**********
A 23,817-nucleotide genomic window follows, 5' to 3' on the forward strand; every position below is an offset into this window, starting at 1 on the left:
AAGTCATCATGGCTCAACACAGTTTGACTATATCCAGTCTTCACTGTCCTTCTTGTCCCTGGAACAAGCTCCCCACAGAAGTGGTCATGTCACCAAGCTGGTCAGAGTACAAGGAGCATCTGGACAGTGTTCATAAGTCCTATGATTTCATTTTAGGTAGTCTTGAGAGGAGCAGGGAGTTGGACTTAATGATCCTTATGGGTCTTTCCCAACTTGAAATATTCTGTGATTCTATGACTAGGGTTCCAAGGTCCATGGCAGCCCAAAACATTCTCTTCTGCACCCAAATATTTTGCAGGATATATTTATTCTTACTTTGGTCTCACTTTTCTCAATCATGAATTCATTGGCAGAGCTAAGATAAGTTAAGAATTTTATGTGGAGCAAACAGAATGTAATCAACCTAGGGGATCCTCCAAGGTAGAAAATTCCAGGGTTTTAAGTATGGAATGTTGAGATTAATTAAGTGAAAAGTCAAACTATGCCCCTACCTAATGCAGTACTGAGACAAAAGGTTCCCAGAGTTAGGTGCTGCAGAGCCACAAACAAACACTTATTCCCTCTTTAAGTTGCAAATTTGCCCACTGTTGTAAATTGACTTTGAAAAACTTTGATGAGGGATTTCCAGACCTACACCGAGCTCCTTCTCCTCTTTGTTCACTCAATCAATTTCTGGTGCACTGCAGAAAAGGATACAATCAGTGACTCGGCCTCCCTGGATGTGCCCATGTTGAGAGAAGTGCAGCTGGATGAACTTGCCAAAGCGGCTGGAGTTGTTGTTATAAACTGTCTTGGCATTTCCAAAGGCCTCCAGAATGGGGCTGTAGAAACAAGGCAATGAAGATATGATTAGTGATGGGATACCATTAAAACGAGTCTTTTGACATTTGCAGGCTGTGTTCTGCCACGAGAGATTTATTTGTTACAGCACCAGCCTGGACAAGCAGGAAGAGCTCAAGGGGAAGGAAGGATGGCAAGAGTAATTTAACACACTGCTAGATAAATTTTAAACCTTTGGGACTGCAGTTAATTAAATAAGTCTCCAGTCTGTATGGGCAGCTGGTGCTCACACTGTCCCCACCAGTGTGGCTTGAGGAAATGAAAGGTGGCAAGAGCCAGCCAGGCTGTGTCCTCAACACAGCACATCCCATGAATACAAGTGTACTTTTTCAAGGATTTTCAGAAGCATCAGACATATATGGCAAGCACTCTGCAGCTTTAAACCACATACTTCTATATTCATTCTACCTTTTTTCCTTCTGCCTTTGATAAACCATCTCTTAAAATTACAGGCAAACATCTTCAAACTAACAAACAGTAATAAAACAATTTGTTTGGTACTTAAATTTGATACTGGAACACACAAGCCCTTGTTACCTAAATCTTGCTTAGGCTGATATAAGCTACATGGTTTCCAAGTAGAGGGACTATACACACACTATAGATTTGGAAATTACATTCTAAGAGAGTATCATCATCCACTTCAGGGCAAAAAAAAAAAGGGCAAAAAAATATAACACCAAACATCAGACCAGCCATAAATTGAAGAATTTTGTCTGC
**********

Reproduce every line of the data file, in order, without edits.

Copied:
A 23,817-nucleotide genomic window follows, 5' to 3' on the forward strand; every position below is an offset into this window, starting at 1 on the left:
AAGTCATCATGGCTCAACACAGTTTGACTATATCCAGTCTTCACTGTCCTTCTTGTCCCTGGAACAAGCTCCCCACAGAAGTGGTCATGTCACCAAGCTGGTCAGAGTACAAGGAGCATCTGGACAGTGTTCATAAGTCCTATGATTTCATTTTAGGTAGTCTTGAGAGGAGCAGGGAGTTGGACTTAATGATCCTTATGGGTCTTTCCCAACTTGAAATATTCTGTGATTCTATGACTAGGGTTCCAAGGTCCATGGCAGCCCAAAACATTCTCTTCTGCACCCAAATATTTTGCAGGATATATTTATTCTTACTTTGGTCTCACTTTTCTCAATCATGAATTCATTGGCAGAGCTAAGATAAGTTAAGAATTTTATGTGGAGCAAACAGAATGTAATCAACCTAGGGGATCCTCCAAGGTAGAAAATTCCAGGGTTTTAAGTATGGAATGTTGAGATTAATTAAGTGAAAAGTCAAACTATGCCCCTACCTAATGCAGTACTGAGACAAAAGGTTCCCAGAGTTAGGTGCTGCAGAGCCACAAACAAACACTTATTCCCTCTTTAAGTTGCAAATTTGCCCACTGTTGTAAATTGACTTTGAAAAACTTTGATGAGGGATTTCCAGACCTACACCGAGCTCCTTCTCCTCTTTGTTCACTCAATCAATTTCTGGTGCACTGCAGAAAAGGATACAATCAGTGACTCGGCCTCCCTGGATGTGCCCATGTTGAGAGAAGTGCAGCTGGATGAACTTGCCAAAGCGGCTGGAGTTGTTGTTATAAACTGTCTTGGCATTTCCAAAGGCCTCCAGAATGGGGCTGTAGAAACAAGGCAATGAAGATATGATTAGTGATGGGATACCATTAAAACGAGTCTTTTGACATTTGCAGGCTGTGTTCTGCCACGAGAGATTTATTTGTTACAGCACCAGCCTGGACAAGCAGGAAGAGCTCAAGGGGAAGGAAGGATGGCAAGAGTAATTTAACACACTGCTAGATAAATTTTAAACCTTTGGGACTGCAGTTAATTAAATAAGTCTCCAGTCTGTATGGGCAGCTGGTGCTCACACTGTCCCCACCAGTGTGGCTTGAGGAAATGAAAGGTGGCAAGAGCCAGCCAGGCTGTGTCCTCAACACAGCACATCCCATGAATACAAGTGTACTTTTTCAAGGATTTTCAGAAGCATCAGACATATATGGCAAGCACTCTGCAGCTTTAAACCACATACTTCTATATTCATTCTACCTTTTTTCCTTCTGCCTTTGATAAACCATCTCTTAAAATTACAGGCAAACATCTTCAAACTAACAAACAGTAATAAAACAATTTGTTTGGTACTTAAATTTGATACTGGAACACACAAGCCCTTGTTACCTAAATCTTGCTTAGGCTGATATAAGCTACATGGTTTCCAAGTAGAGGGACTATACACACACTATAGATTTGGAAATTACATTCTAAGAGAGTATCATCATCCACTTCAGGGCAAAAAAAAAAAGGGCAAAAAAATATAACACCAAACATCAGACCAGCCATAAATTGAAGAATTTTGTCTGC